It took Anna Bolena 180 years to reach the Met, but the opera isn’t exactly unknown here. The New York City Opera performed it often in the 1970s, primarily as a vehicle for Beverly Sills, and concert performances have kept Donizetti’s flame flickering elsewhere. Now the extravaganza – an italo-romanticised portrait of Anne Boleyn – has returned to Lincoln Center with almost everyone’s favourite overhyped diva in the title role.
Never mind Anna Bolena. One might as well name the show Anna Netrebko.
The new production, which opened the Met season on Monday amid wild fanfare, does nothing to impede the protagonist. David McVicar has reduced the drama to a tasteful pageant. Robert Jones has designed handsome, neutral sets. Jenny Tiramani has dressed everyone in clothes reminiscent of Holbein. There is nothing particularly exciting here, yet nothing particularly offensive. These days that probably can be read as praise.
Netrebko enjoyed predictable ovations, and acknowledged some of them mid-scene with a ravishing smile. Still, it would be an exaggeration to claim that her Bolena can rank with such paragons as Callas and Caballé. Netrebko sang the reflective passages sweetly, with shimmering pianissimo tone and a lovely legato. She earned admiration for holding nothing back in forte outbursts. She comported herself with queenly dignity as needed, and with unaccustomed restraint.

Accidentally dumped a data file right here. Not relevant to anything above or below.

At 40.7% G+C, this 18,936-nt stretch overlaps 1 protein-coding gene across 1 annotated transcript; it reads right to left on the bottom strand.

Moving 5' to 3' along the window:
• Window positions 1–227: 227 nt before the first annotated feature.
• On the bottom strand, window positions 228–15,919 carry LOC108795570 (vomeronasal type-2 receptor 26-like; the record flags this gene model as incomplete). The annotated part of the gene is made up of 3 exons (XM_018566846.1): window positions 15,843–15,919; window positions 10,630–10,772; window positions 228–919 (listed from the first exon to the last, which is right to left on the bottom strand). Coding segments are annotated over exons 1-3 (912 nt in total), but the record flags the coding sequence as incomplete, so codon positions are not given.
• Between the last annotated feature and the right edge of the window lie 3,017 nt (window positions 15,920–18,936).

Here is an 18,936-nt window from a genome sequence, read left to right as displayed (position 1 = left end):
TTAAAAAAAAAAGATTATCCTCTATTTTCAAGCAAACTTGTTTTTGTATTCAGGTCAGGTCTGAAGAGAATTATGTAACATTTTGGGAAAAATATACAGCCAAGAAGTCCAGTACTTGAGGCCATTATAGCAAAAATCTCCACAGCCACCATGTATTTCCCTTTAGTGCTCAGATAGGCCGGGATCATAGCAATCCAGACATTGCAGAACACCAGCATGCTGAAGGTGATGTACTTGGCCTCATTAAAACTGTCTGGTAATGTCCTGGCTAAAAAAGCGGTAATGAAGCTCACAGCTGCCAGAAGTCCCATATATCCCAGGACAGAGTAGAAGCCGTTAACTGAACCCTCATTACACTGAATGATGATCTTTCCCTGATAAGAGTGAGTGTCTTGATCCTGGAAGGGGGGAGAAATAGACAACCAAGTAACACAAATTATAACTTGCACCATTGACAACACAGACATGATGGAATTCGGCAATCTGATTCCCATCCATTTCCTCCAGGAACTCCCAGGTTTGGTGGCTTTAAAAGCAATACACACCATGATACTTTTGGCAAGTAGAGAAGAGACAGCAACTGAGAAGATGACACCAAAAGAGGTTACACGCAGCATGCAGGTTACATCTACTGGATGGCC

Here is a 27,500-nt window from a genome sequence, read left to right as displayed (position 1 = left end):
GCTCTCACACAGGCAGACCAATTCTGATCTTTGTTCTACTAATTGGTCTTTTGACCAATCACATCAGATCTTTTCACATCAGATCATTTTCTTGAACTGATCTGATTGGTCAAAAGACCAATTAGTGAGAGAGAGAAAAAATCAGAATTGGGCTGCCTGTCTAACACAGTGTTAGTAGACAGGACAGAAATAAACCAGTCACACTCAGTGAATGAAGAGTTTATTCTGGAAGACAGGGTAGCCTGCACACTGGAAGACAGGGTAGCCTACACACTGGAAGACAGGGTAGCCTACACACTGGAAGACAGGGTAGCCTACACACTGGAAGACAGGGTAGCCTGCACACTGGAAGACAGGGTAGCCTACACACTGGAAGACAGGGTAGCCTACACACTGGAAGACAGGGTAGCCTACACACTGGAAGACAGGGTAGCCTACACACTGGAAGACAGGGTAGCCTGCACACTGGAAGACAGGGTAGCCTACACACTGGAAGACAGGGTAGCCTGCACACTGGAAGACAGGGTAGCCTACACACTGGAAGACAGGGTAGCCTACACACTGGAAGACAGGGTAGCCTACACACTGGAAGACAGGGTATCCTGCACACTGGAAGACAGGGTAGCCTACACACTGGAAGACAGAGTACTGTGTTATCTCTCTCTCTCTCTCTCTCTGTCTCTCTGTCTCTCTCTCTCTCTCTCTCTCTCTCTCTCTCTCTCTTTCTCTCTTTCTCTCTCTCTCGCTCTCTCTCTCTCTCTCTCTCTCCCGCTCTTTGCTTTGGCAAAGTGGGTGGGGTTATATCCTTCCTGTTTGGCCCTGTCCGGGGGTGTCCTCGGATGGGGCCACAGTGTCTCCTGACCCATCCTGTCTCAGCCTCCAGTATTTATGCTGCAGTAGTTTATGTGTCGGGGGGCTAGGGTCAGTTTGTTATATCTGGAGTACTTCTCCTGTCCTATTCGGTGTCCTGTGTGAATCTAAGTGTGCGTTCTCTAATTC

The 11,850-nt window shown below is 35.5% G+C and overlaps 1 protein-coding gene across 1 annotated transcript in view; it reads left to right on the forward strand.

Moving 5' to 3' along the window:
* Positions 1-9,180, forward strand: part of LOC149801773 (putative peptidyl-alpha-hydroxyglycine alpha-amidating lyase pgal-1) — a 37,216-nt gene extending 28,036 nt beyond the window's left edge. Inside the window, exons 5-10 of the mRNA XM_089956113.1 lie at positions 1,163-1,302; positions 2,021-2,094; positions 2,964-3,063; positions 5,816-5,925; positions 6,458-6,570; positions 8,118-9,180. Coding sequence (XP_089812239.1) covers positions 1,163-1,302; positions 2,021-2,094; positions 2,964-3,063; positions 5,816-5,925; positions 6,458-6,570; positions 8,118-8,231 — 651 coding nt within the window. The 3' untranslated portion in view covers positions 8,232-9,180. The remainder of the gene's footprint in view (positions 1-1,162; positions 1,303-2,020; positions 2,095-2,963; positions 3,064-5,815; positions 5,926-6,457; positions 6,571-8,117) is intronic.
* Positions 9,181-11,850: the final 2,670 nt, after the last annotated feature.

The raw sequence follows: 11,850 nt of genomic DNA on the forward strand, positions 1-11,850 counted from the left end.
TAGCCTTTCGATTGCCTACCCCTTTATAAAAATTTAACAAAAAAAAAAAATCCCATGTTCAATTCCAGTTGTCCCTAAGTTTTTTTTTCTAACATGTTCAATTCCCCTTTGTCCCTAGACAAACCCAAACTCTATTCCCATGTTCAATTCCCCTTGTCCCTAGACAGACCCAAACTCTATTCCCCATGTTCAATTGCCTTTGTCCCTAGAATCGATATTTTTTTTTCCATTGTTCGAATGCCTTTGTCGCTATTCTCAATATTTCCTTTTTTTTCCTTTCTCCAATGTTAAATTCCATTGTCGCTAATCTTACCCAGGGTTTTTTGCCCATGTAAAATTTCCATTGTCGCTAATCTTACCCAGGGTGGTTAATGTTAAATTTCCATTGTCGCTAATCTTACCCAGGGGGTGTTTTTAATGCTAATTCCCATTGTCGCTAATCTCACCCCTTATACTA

Ideally, however, this excruciating challenge demands a voice one size bigger and one size heavier. It also demands an easier top extension and a better coloratura technique. (Trills? What trills?)
With Elina Garanca on maternity leave, the crucial duties of Giovanna (aka Jane) Seymour were inherited by Ekaterina Gubanova – theatrically sympathetic if vocally strident. A third Russian, Ildar Abdrazakov, swaggered lustily as nasty Enrico VIII (call him Henry) and sang lustily as long as the line did not dip too low. Stephen Costello coped nobly, though not always comfortably, with the lofty outbursts of Percy. Tamara Mumford looked better than she sounded as the boyish Smeton. Marco Armiliato sustained reasonable cohesion in the pit, and supported his stressed cast conscientiously. One of those nights . . .